Are we heading for an apocalypse? With three days to go before the governing party chooses its next leader, dire predictions abound.
Scenario one: supporters of Nkosazana Dlamini-Zuma (NDZ) fear the consequences of defeat, so they will scupper the ANC national conference.
The longer the election is delayed, the longer Jacob Zuma stays in charge.
Zuptas can continue looting via Eskom and a Russian nuclear deal. Scenario two: NDZ supporters, armed with suitcases full of cash, tenders and contracts, are confident they can buy enough conference votes.
Once NDZ is elected, it will be “looter continua” at a desperate pace. Emboldened by success, and with Zupta appointees in all strategic positions, looters will be unstoppable.
Scenario three: Cyril Ramaphosa wins the ANC leadership election. Amid celebrations there are promises of renewal of the ageing party.
In 2019, gullible voters flock to a re-energised ANC, leaving opposition parties gutted.
This is not unthinkable. Times live on Monday reported on a survey by Ratepop, in which 50.9% of the Democratic Alliance’s black voters will vote for the ANC in 2019.
That would hamper efforts to wrest control from the ANC. Although Ramaphosa is different from Zuma, he, too, is flawed. After all, Ramaphosa willingly joined Zuma’s Cabinet.
Having been deputy president for five years, he can’t now simply distance himself from all the failings of ANC leadership. Long silences made him part of the problem. Not to mention the ghosts of Marikana.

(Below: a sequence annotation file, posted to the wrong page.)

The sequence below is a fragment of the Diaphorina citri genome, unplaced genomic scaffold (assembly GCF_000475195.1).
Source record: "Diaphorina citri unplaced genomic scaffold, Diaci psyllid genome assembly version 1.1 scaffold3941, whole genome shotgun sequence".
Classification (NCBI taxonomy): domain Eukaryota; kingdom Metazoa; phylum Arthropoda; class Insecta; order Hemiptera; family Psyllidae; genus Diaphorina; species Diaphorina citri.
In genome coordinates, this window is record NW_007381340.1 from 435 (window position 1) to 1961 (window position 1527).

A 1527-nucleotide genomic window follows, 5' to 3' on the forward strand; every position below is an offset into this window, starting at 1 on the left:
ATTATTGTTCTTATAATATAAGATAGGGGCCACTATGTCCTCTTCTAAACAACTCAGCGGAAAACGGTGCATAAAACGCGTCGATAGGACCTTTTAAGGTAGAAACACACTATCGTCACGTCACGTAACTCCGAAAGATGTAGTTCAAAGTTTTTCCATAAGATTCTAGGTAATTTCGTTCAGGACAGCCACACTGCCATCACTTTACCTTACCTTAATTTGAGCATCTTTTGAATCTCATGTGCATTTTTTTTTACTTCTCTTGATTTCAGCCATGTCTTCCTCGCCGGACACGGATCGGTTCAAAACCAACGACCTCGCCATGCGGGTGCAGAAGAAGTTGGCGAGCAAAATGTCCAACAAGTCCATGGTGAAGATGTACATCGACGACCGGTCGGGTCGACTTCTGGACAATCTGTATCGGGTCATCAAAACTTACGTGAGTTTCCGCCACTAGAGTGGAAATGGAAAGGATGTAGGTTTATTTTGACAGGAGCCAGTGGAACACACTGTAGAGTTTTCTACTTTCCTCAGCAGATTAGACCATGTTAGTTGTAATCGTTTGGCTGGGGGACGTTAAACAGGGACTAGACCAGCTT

Scenario 4: the ANC splits. Violence, which has been part of the ANC for decades, and is still simmering in KwaZulu-Natal, comes to the fore again.
The spectre of civil war looms. Looking at such scenarios, it is tempting to see no way out, to predict the end for South Africa.
Yet I choose to believe doomsayers are wrong. Here’s why. I am old enough to have seen this cycle several times. The notion that we are hurtling towards crisis is long entrenched in SA’s political psyche.
Yet things always ends up better than expected. In 1947, Arthur Keppel-Jones penned a dystopian novel, When Smuts Goes. In 1977, RW Johnson produced a downbeat book, How Long will South Africa Survive? Johnson repeated the title in a new book in 2015.
In that year he told the Cape Town Press Club that South Africa had two years before we’d have to beg the International Monetary Fund for a bailout. And this would trigger regime change in Pretoria.
Ja, ja. In fact, junk status ratings have not trashed our resilient economy. Yes, things could and should be a lot better.
Yet, although negative stats are repeated ad nauseam, we are not a basket case. For example, when gross domestic product is measured in terms of purchasing power parity, SA is ranked 30th out of 191 countries.
That’s in the top 16%.
Not too shabby. South African politics can be enthralling but sometimes we get so caught up with the detail of current events that we cannot imagine a bigger picture which allows for positive outcomes.
Don’t let the prophets of Armageddon prompt thoughts of “I’m a gettin’ out of here”. Stick around.
Help make South Africa work.